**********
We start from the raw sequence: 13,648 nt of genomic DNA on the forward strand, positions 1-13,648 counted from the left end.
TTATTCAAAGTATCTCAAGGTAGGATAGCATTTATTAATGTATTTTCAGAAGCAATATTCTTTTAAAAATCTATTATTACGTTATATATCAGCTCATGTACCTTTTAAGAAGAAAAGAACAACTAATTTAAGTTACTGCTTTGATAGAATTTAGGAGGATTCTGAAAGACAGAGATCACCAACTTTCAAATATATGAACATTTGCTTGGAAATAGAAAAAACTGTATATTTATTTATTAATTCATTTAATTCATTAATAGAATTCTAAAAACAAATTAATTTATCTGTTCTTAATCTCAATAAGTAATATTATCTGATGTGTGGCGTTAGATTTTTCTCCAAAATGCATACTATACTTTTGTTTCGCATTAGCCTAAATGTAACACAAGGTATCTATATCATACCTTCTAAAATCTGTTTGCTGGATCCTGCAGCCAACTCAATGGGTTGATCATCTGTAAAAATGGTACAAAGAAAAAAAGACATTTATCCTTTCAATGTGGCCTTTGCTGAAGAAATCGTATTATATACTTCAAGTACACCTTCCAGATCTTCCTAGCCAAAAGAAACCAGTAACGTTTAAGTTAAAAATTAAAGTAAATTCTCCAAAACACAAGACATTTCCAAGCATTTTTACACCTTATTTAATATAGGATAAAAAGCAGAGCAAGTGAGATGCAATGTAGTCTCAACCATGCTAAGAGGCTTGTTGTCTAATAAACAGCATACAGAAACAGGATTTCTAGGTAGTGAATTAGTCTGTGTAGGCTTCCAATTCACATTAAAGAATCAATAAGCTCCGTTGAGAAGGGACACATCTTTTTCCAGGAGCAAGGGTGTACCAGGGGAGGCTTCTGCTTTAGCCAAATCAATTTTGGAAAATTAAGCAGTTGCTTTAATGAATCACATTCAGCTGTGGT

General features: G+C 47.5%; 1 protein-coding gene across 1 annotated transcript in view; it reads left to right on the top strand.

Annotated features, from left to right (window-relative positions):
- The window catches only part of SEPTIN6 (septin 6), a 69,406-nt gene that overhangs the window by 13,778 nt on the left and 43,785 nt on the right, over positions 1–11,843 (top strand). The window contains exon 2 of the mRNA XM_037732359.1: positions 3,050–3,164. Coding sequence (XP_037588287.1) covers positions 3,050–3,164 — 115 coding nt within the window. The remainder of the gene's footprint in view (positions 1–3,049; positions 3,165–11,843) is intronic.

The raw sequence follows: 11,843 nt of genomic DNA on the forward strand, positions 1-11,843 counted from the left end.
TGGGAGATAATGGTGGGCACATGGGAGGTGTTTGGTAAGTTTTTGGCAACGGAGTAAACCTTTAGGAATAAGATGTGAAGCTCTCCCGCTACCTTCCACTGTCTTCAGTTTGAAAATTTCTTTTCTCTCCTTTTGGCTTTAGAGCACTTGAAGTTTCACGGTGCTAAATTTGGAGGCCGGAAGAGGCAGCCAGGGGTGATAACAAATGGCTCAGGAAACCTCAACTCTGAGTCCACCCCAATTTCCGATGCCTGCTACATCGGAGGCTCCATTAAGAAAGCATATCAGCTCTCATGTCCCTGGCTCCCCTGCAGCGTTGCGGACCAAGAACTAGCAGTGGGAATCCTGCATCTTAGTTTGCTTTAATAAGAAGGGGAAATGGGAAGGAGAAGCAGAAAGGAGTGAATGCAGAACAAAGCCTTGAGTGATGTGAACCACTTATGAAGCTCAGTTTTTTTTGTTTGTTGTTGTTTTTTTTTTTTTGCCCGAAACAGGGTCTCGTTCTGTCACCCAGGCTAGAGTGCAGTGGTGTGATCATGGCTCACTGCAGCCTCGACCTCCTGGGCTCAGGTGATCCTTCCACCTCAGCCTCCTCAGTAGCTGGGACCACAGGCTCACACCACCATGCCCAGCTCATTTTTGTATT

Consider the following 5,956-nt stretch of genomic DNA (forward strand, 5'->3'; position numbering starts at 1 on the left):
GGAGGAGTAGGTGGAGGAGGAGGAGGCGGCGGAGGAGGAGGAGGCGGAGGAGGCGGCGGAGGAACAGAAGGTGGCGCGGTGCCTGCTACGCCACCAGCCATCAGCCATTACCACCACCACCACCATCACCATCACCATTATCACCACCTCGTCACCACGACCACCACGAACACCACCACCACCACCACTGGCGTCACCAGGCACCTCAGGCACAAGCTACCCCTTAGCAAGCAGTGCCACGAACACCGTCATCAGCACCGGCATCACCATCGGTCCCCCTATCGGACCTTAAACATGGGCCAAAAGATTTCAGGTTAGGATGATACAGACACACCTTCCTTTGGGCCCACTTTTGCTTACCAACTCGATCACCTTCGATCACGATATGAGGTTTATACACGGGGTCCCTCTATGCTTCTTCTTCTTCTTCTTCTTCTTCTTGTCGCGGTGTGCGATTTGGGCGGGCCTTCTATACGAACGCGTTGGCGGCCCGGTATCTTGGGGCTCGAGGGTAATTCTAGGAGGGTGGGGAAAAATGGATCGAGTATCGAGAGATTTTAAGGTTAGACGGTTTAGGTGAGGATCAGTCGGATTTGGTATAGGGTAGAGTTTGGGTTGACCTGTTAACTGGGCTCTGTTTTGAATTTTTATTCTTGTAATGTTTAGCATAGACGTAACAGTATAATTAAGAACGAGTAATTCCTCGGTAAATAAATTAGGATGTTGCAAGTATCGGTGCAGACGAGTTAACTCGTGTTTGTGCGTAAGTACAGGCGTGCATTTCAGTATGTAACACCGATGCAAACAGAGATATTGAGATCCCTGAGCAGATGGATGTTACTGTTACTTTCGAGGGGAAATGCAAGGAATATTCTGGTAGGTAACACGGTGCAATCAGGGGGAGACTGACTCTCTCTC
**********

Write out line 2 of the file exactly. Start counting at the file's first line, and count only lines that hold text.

TTATTCAAAGTATCTCAAGGTAGGATAGCATTTATTAATGTATTTTCAGAAGCAATATTCTTTTAAAAATCTATTATTACGTTATATATCAGCTCATGTACCTTTTAAGAAGAAAAGAACAACTAATTTAAGTTACTGCTTTGATAGAATTTAGGAGGATTCTGAAAGACAGAGATCACCAACTTTCAAATATATGAACATTTGCTTGGAAATAGAAAAAACTGTATATTTATTTATTAATTCATTTAATTCATTAATAGAATTCTAAAAACAAATTAATTTATCTGTTCTTAATCTCAATAAGTAATATTATCTGATGTGTGGCGTTAGATTTTTCTCCAAAATGCATACTATACTTTTGTTTCGCATTAGCCTAAATGTAACACAAGGTATCTATATCATACCTTCTAAAATCTGTTTGCTGGATCCTGCAGCCAACTCAATGGGTTGATCATCTGTAAAAATGGTACAAAGAAAAAAAGACATTTATCCTTTCAATGTGGCCTTTGCTGAAGAAATCGTATTATATACTTCAAGTACACCTTCCAGATCTTCCTAGCCAAAAGAAACCAGTAACGTTTAAGTTAAAAATTAAAGTAAATTCTCCAAAACACAAGACATTTCCAAGCATTTTTACACCTTATTTAATATAGGATAAAAAGCAGAGCAAGTGAGATGCAATGTAGTCTCAACCATGCTAAGAGGCTTGTTGTCTAATAAACAGCATACAGAAACAGGATTTCTAGGTAGTGAATTAGTCTGTGTAGGCTTCCAATTCACATTAAAGAATCAATAAGCTCCGTTGAGAAGGGACACATCTTTTTCCAGGAGCAAGGGTGTACCAGGGGAGGCTTCTGCTTTAGCCAAATCAATTTTGGAAAATTAAGCAGTTGCTTTAATGAATCACATTCAGCTGTGGT